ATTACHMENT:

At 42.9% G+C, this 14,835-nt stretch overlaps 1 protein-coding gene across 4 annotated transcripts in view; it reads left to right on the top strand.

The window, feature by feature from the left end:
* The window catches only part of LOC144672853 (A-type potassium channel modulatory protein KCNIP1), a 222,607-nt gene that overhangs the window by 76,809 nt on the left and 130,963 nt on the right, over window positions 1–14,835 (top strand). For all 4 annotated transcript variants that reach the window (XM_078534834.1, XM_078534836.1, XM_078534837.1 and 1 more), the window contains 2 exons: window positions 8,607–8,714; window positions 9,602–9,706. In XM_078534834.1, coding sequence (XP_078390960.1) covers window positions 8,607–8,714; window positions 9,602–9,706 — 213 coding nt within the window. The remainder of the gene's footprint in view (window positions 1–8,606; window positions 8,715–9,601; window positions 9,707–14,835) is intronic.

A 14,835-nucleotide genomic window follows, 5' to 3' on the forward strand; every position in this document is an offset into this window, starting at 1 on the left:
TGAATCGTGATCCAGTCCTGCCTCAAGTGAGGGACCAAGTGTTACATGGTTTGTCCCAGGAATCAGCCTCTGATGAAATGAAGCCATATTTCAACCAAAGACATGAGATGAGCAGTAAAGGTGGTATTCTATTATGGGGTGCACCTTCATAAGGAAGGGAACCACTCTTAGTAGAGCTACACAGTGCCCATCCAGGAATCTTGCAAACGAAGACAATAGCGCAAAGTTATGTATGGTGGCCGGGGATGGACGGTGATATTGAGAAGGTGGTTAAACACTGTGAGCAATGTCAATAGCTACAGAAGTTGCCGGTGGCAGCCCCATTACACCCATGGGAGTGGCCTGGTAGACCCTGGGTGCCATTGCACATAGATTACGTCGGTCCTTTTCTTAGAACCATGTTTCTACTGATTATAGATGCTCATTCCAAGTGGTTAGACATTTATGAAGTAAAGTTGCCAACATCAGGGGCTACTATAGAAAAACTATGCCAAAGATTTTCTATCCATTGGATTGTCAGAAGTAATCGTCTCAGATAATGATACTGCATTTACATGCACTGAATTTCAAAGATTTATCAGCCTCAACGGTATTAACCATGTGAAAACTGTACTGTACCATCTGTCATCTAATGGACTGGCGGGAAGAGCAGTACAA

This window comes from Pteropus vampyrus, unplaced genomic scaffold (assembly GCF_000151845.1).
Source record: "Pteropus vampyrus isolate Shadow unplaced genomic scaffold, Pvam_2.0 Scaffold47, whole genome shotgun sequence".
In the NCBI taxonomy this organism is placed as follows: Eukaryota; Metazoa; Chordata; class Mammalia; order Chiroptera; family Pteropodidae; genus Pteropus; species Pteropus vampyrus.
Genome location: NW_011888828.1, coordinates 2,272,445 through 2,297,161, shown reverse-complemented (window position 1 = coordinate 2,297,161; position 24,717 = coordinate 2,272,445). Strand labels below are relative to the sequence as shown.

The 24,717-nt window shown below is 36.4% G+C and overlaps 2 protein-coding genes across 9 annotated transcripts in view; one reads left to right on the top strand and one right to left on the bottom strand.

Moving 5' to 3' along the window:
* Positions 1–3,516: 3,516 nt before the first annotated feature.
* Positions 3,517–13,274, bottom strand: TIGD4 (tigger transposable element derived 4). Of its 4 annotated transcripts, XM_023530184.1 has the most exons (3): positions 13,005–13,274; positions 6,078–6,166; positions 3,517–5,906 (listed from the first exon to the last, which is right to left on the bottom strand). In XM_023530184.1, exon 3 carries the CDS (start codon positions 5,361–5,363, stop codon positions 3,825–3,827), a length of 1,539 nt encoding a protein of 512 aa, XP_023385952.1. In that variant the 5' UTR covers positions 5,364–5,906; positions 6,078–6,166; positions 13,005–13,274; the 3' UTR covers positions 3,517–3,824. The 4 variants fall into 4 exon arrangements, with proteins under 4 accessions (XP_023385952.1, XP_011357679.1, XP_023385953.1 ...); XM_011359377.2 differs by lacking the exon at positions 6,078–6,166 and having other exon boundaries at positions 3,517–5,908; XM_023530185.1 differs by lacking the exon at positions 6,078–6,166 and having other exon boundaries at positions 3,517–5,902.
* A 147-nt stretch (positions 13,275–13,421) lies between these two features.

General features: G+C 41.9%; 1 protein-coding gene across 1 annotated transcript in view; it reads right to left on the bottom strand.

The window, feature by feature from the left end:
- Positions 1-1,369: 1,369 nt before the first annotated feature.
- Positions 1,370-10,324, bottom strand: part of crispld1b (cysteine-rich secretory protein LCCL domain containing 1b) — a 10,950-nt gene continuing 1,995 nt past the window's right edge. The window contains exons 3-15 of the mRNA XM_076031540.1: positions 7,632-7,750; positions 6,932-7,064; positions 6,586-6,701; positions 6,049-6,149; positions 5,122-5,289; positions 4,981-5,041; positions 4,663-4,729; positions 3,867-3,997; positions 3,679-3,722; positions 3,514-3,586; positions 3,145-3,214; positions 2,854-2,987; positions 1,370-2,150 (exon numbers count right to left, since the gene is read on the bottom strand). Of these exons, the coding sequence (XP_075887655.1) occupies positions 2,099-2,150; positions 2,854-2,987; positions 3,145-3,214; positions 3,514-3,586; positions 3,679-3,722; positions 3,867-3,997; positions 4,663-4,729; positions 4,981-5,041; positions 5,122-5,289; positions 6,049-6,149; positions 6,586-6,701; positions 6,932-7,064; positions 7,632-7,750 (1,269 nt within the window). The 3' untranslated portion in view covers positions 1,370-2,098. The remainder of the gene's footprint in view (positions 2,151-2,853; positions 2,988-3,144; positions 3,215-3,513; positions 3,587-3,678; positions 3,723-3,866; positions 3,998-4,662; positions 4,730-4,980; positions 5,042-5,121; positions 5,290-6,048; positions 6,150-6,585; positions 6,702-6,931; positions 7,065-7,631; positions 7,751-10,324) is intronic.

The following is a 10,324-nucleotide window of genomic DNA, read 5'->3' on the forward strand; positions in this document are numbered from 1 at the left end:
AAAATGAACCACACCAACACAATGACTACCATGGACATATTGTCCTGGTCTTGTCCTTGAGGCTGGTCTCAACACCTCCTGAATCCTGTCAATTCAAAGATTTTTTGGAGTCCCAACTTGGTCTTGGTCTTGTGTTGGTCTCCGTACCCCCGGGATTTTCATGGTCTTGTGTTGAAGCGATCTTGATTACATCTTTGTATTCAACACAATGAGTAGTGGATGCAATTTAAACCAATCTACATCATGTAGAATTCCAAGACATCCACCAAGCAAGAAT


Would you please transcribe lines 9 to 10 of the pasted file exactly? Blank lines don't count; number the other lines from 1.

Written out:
Genome location: NW_011888828.1, coordinates 2,272,445 through 2,297,161, shown reverse-complemented (window position 1 = coordinate 2,297,161; position 24,717 = coordinate 2,272,445). Strand labels below are relative to the sequence as shown.

The 24,717-nt window shown below is 36.4% G+C and overlaps 2 protein-coding genes across 9 annotated transcripts in view; one reads left to right on the top strand and one right to left on the bottom strand.